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Jaguar-Land Rover to develop F1-style energy recovery tech

Motorsport concept to filter down to road cars

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'Leccy Tech Reg Hardware has never really shared Formula One President Max Mosley's belief that the Kinetic Energy Recovery System (KERS) technology that will be allowed in the sport from this year will filter down to road cars.

Just goes to show how wrong we can be.

Today, Lancashire-based transmission expert Torotrak announced it is working with TATA-owned Jaguar-Land Rover on just such a system.

In 2008, Torotrak formed a partnership with two other companies - Xtrac and Flybrid – to develop a flywheel-based F1 KERS system. Though it seems not to have been taken up by any of the teams - only Williams has decided to run with a flywheel- rather than battery-based system – it looks like the technology will jump straight from the drawing board to road cars without going via F1.

As Torotrak notes: “A Formula 1 car has similar requirements for a hybrid system as a road car – both vehicles require a rapid recovery of energy from the vehicle inertia, high efficiency in the transfer of the energy to and from the storage medium, high efficiency of the storage medium itself, delivered with high energy density in a small package with low weight.”

Assuming the road going version of the system is similar to that planned for F1, it has several benefits, including its compact size and - at only 25kg including the associated CVT transmission – low weight.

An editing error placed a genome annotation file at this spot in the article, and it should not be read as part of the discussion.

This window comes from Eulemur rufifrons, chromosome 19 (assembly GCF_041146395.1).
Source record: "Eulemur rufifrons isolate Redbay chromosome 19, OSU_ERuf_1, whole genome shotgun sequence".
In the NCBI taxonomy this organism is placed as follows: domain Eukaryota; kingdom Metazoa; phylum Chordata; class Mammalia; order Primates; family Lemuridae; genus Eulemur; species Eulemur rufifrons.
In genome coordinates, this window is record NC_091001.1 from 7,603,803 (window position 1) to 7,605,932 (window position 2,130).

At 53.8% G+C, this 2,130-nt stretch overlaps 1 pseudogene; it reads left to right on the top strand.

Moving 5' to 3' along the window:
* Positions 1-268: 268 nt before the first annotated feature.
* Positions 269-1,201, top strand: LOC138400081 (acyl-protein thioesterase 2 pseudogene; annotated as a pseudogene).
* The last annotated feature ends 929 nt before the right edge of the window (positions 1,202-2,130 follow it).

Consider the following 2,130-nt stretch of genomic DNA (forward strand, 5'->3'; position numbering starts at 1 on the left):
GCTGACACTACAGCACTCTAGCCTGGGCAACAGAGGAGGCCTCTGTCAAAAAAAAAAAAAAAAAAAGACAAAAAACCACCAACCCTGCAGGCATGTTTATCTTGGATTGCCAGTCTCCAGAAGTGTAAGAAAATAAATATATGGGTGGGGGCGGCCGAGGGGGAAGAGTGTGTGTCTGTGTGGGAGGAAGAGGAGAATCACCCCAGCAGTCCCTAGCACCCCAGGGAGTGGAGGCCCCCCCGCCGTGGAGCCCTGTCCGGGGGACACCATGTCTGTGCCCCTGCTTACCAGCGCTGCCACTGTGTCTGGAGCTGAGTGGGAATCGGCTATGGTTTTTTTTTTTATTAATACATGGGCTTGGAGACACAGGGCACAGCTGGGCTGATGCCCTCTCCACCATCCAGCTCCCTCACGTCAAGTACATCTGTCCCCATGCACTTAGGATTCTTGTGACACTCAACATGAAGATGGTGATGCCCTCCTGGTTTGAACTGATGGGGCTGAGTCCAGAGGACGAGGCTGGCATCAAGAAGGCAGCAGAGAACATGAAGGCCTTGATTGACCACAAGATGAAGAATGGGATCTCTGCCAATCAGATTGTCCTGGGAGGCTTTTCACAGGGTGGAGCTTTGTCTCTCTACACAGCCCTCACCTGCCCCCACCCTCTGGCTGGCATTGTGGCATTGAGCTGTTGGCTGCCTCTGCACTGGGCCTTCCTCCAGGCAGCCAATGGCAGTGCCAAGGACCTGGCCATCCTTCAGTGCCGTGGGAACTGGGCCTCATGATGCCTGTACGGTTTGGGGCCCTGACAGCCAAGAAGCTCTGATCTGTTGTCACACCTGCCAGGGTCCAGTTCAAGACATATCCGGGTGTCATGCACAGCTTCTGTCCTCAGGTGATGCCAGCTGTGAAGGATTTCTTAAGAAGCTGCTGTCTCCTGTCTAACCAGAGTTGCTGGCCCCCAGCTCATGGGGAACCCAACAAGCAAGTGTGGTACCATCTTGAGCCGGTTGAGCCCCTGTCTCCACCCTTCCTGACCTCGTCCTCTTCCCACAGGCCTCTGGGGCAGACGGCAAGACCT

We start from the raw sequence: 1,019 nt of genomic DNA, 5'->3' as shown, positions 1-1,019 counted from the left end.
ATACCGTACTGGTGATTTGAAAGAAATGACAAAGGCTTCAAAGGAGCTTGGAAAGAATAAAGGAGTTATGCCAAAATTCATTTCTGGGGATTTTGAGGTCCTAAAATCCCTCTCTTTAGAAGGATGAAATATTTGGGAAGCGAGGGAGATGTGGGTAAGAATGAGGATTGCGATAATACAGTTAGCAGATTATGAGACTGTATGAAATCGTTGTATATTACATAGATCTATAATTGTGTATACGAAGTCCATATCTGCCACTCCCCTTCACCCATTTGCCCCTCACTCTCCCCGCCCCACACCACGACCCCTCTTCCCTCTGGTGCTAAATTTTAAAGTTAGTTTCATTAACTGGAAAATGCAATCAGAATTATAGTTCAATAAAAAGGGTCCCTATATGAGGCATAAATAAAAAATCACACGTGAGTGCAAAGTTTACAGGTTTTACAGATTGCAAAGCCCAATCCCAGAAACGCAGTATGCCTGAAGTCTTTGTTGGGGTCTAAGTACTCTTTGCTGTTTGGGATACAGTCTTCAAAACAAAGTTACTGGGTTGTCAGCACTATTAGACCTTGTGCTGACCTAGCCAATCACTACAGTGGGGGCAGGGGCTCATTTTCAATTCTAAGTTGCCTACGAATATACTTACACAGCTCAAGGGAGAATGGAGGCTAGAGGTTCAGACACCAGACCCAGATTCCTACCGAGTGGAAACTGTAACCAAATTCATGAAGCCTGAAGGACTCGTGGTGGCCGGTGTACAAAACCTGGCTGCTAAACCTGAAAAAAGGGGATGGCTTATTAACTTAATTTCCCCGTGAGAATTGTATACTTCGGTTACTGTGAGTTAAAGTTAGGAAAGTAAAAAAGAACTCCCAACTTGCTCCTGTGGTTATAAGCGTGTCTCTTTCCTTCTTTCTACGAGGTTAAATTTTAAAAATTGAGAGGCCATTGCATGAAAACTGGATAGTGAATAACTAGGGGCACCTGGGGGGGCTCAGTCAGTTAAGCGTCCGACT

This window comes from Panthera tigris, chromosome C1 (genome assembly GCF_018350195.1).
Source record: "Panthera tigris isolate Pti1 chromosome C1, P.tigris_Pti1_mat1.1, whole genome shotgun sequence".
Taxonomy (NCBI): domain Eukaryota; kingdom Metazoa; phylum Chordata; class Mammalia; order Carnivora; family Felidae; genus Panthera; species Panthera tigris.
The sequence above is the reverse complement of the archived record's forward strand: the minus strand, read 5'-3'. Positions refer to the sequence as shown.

What Jaguar-Land Rover intends to do with technology isn't clear at this stage, but fitted to a Land Rover Discovery, it could provide an extra surge for pulling tree stumps up around one's estate. Fitted to an XK-R, it could produce a handy burst of BMW-humbling acceleration.

Or it could just be used to increase boring old fuel efficiency across the range, something of particular attraction to the makers of large and thirsty model ranges like JLR.

At the Symposium Innovative Automotive Transmissions, held in Berlin during December 2008, Torotrak presented numbers that suggested a KERS system could result in fuel efficiency being increased by between 20 and 30 per cent in a road car, and by more when fitted to commercial vehicles that stop and start a lot - buses, for example.

In related news Williams F1 – which, as Williams Hybrid Power, have developed its own flywheel-based KERS system – says it's also working with a “number of large manufacturers” on automotive applications of its KERS technology. ®

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